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Key highlights of the Senate’s proposed border deal package


By Priscilla Alvarez and Lauren Fox, CNN

(CNN) — The Senate’s border deal and foreign aid package, released Sunday, would implement strict limits along the US southern border that have not been previously enshrined into law and would, in effect, severely curtail asylum at the US southern border, a break from decades-long protocol.

If passed, the bill would dramatically change immigration law for the first time in decades. The package paves the way for a key vote in the chamber this week in which the legislation is at risk of failing and, if it does pass, setting up a clash with the House. In a sign of the grim odds facing the legislation, Speaker Mike Johnson declared the deal “dead on arrival” in the House after the text was released.

It’s unlikely that the deal could take immediate effect even if it were passed, as it would require an immense number of resources, including the hiring of additional personnel, which often takes months.

Here are the key changes included in the bill:

— New emergency authority to restrict border crossings if daily average migrant encounters reach 4,000 over a one-week span. If that metric is reached, the Homeland Security secretary could decide to largely bar migrants from seeking asylum if they crossed the border unlawfully.

If migrant crossings increase above 5,000 on average per day on a given week, DHS is required to use the authority. If encounters reach 8,500 in one day, the department is required to trigger the authority. But the federal government is limited in how long it can use the authority.

In the first year, the government can use it for 270 days, then 225 calendar days in the second year, and 180 days in the third year. The authority sunsets after three years.

— Codifies a policy that requires the government to process at least 1,400 asylum applications at ports of entry when the emergency authority is triggered.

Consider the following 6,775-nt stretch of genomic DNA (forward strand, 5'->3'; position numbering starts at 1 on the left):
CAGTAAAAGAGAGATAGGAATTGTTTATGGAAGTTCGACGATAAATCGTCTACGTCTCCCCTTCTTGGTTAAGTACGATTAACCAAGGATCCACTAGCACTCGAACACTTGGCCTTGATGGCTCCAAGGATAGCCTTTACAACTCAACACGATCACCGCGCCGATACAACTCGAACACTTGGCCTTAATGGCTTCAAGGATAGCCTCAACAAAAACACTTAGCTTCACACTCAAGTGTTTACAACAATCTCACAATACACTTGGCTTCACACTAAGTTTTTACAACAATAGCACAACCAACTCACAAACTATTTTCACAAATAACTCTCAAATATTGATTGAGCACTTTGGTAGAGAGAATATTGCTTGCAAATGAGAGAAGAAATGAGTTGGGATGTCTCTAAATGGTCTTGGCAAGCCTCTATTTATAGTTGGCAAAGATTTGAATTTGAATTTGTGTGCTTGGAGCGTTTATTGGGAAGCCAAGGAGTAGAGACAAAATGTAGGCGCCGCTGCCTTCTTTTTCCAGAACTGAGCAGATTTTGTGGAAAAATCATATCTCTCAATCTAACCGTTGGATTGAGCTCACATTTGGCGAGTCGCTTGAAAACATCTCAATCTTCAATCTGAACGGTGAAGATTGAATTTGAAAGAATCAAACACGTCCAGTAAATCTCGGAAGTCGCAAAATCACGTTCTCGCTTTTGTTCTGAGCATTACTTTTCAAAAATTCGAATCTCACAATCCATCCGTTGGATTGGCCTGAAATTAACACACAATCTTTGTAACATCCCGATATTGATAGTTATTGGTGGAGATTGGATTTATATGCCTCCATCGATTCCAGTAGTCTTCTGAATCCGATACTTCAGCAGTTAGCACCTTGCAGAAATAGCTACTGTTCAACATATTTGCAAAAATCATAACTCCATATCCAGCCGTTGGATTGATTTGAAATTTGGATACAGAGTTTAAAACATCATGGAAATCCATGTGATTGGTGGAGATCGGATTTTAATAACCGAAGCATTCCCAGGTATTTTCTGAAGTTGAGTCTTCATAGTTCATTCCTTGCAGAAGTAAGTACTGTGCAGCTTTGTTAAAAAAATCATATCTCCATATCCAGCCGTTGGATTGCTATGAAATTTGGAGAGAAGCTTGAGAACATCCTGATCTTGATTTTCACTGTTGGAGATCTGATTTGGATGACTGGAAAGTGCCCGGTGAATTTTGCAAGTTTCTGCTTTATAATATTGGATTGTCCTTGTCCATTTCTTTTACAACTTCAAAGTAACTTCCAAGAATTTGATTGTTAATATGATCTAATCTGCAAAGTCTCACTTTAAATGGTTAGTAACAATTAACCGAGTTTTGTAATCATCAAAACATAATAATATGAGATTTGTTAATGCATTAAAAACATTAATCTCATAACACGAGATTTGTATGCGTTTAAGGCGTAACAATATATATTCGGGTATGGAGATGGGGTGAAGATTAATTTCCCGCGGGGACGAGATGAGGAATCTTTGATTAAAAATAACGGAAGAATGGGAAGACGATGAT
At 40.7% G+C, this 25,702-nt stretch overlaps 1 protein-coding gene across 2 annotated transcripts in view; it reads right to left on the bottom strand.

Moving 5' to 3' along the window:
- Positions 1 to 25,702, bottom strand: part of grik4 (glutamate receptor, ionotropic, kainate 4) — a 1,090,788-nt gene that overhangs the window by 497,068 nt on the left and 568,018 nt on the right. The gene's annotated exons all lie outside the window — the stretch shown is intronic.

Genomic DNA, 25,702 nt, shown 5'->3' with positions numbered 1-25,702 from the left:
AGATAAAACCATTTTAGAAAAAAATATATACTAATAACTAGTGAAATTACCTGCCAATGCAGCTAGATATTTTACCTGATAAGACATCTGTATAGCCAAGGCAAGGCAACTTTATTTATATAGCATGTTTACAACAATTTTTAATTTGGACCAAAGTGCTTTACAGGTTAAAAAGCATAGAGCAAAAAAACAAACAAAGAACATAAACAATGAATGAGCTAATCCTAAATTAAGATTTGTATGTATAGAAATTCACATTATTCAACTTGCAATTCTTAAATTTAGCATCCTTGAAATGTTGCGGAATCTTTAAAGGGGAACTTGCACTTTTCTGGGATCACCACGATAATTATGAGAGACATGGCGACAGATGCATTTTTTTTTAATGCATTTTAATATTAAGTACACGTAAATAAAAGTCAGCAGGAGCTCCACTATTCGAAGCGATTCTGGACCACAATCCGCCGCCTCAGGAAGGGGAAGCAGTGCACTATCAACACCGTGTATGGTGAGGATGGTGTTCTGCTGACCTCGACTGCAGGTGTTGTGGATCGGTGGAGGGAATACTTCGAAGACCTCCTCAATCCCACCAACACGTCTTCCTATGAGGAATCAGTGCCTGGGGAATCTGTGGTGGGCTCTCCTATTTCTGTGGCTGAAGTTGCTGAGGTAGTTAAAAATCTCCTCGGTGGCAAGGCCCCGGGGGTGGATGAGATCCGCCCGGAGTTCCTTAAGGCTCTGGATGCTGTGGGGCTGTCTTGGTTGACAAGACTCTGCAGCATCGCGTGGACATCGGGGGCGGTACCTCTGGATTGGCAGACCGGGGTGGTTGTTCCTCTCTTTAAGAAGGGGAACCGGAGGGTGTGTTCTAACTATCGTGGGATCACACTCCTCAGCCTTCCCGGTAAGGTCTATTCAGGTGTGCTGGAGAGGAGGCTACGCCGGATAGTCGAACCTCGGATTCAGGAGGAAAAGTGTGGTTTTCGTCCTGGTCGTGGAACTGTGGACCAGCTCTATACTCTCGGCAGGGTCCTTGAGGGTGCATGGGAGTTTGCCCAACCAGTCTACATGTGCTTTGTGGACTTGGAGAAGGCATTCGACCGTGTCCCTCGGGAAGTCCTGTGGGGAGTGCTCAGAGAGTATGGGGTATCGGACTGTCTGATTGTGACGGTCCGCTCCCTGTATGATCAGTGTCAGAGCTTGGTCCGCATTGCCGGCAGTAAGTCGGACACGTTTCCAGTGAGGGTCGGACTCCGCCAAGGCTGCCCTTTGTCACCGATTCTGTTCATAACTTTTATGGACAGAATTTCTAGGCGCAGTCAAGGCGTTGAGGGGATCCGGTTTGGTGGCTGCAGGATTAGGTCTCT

— Raises the legal standard of proof to pass the initial screening for asylum, making it potentially more difficult for asylum seekers to pass.

— Expedites the asylum processing timeline from years to six months.

— Introduces a new process in which US Citizenship and Immigration Services would decide an asylum claim without it going through the immigration court system. The process doesn’t apply to unaccompanied migrant children.

— Preserves the president’s authority to designate humanitarian parole on a case-by-case basis. President Joe Biden has used the authority for Ukrainians, Afghans, Cubans, Venezuelans and Haitians, among other populations.

— Includes limited changes that narrow the use of parole at land borders.

— Authorizes 250,000 additional immigrant visas to spread out over five years for families and applies to employment-based immigrants.

— Provides a pathway to citizenship for Afghans paroled into the United States after the US’ withdrawal from Afghanistan and extends the special immigrant visa program for Afghans who worked for the US government.

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